On a chilly Thursday in May, saxophonist David Murray wears socks and black rubber sandals, a T-shirt bearing the words "New York Skyscraper" in tidy block letters, and a jacket with grommets lining the hood, which he found at Oakland's EastSide Cultural Center, where he serves on the advisory board. His face is a study: handsome in a sobering kind of way, with a handlebar mustache and sunken orbs. "He's got a kinda look," says Baltimore pianist Lafayette Gilchrist, who has played in Murray's Black Saint Quartet since he met the Oakland-born jazzman about a decade ago. "When he looks at you, it looks like he's looking through you sometimes."
Most famous for founding the World Saxophone Quartet in 1977, Murray has recorded more than sixty albums to date half of which he doesn't own. The 52-year-old speaks so softly you can hold a tape recorder inches from his lips and the words are barely audible when you play it back. It's the voice of someone more accustomed to talking with his horn.
In person, Murray sounds shy; on vinyl, he sounds like someone in an emotional tailspin. The opening line of his new album, Sacred Ground, is an elastic flurry of notes that starts as a wail and unravels into nothingness. It's so stinging and visceral that you start to feel you shouldn't be listening as if you've just walked in on someone screaming in his bedroom.
Murray started playing alto saxophone as a fourth-grader at Berkeley's Longfellow Elementary and bought his first tenor sax two years later, after watching Sonny Rollins perform at the Greek Theatre. "I told my dad, "Sonny has a bigger sax that I like,'" he recalls. "So I went to the credit union and worked out a plan to pay back $700. The first night I got the sax I took it to church and played it. I even took the fingering chart. I was squeaking and squawking probably similar to what I do now. But now I actually know what I'm doing."
By the time he graduated from St. Mary's High School, Murray had gigged all over Oakland and San Francisco with his high-school R&B group. Within a decade, he'd become one of the most renowned free-jazz players in the world. Murray now lives in Paris, where he runs a small jazz label with his wife Valerie. He uses music to shore up a sense of rootedness and, perhaps, of something sacred.
Sacred Ground which features Black Saint Quartet drummer Andrew Cyrille, bassist Ray Drummond, Gilchrist on piano, and guest vocalist Cassandra Wilson singing a libretto by Ishmael Reed was inspired by Marco Williams' 2006 documentary film Banished, about the overlooked history of black displacement from Southern and Midwestern towns during Reconstruction.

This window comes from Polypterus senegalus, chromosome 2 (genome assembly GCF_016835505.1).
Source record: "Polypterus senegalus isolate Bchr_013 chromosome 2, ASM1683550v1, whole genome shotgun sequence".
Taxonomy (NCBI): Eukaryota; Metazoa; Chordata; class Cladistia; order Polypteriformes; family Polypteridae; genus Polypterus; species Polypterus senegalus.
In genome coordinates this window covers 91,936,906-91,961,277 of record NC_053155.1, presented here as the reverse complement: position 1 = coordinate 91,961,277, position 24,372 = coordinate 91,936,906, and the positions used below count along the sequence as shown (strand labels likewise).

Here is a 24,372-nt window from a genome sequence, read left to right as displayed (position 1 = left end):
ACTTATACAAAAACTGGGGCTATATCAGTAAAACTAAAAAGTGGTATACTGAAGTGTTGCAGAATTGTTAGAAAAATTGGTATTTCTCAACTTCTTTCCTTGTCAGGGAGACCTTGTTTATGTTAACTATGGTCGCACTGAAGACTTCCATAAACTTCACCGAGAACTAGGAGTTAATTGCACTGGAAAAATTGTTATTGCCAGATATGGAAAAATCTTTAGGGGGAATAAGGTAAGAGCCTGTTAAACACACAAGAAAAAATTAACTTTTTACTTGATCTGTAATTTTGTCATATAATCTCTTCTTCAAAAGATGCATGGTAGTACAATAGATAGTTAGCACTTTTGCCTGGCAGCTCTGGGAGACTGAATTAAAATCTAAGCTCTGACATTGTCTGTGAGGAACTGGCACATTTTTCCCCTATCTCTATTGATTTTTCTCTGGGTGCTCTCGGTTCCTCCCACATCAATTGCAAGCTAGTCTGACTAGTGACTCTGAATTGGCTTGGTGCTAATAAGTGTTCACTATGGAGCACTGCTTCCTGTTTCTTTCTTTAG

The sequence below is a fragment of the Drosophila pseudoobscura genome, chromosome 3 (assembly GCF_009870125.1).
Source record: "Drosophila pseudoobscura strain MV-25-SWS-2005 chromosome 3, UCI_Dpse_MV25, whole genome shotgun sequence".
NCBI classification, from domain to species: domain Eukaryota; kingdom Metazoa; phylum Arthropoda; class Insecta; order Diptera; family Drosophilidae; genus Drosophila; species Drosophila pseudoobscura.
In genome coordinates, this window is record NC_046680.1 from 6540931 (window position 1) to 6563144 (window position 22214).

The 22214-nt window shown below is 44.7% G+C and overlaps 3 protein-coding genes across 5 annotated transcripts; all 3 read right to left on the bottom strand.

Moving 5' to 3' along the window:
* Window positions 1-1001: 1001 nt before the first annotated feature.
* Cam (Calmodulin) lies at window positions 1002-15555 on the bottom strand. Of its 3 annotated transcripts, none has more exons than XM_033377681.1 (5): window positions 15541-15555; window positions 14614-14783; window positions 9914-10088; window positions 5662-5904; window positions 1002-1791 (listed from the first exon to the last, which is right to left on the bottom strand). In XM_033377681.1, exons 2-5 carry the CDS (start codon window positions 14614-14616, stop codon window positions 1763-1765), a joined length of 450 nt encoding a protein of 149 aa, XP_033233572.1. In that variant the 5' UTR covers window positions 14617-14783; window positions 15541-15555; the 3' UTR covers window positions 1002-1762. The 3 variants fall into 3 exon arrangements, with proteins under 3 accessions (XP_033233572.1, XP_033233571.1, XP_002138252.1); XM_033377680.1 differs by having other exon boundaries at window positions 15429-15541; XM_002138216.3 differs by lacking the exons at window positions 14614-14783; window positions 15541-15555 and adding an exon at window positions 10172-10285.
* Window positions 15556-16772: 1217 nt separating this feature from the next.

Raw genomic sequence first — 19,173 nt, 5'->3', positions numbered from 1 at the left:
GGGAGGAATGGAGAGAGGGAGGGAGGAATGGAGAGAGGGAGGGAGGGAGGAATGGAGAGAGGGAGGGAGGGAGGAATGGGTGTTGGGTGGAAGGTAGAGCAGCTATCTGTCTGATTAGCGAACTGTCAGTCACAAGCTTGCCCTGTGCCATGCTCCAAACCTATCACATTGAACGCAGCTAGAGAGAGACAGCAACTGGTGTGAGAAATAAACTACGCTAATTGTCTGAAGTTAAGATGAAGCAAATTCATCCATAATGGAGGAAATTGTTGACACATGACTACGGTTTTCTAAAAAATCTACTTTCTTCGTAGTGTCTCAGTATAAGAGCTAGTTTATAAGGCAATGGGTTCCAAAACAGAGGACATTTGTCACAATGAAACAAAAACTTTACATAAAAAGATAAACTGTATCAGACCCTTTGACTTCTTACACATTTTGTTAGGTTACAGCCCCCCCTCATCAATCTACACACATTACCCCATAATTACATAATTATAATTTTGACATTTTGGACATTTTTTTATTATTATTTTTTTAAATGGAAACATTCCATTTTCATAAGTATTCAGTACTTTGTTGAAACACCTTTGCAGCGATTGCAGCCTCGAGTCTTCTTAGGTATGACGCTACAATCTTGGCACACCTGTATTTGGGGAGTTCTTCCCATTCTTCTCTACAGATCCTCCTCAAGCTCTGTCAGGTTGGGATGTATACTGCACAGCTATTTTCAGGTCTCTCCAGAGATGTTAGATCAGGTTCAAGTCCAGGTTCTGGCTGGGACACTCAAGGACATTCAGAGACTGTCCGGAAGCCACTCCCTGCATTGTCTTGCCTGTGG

Murray says he was drawn to Wilson who sings the opening and closing numbers because of his fascination with oozy, lower-range sounds. "Her voice to me represents a cello," he says. "When a female voice has that lower edge to it, it is really sexy."
For Wilson, the real selling point was the album's final track a blood-bucket blues Murray composed to go with Reed's poem. Called "Prophet of Doom," it recasts the mythological Greek princess Cassandra as a kind of '40s noir heroine in the vein of Dorothy Dandridge. In her drowsy, gravelly tenor, Wilson drawls: Apollo took me to school but I taught him a thing or two/Never think that because you're a god every girl will put out for you/He must have thought I was an easy nymph/Someone he could seduce and pimp.
Wilson's Cassandra is husky and melancholy, with a tendency to fade in the middle of a lick, as though she's chewed off the ends of the words. "She was a slave," Reed explains. "She was sexually exploited. People didn't believe her. They thought she was paranoid. And she had hair issues," he adds, postulating that Cassandra wore dreadlocks.
But she was very beautiful, Reed says: "That's why I have the ironic line about Helen with her so-so looks." Wilson utters that line I told the fool to leave that married man alone/The one with the so-so looks, she will ruin our Trojan horse with the sour conviction of an In Living Color character saying, "I ain't one to gossip, so you ain't heard that from me."
Murray's sax bobbles in and out of the melody lines, dropping, vaporizing, and then rising to a primal squeal. Despite his "maximalist" freeform idiom, his style also bears traces of the black church, where he was introduced to music, and where his parents met: "My father learned to play guitar so he could be close to my mother," Murray says, noting that his mother, formerly the music director of Missionary Church, could remember a song after hearing it once.
As he describes it, playing the sax is about linking that church lineage to a larger diaspora, and finding within it a way to express his own humanity. While Reed says he had Wilson in mind when he wrote the lyrics for "Prophet of Doom," many listeners would consider Murray's horn the song's real Cassandra.
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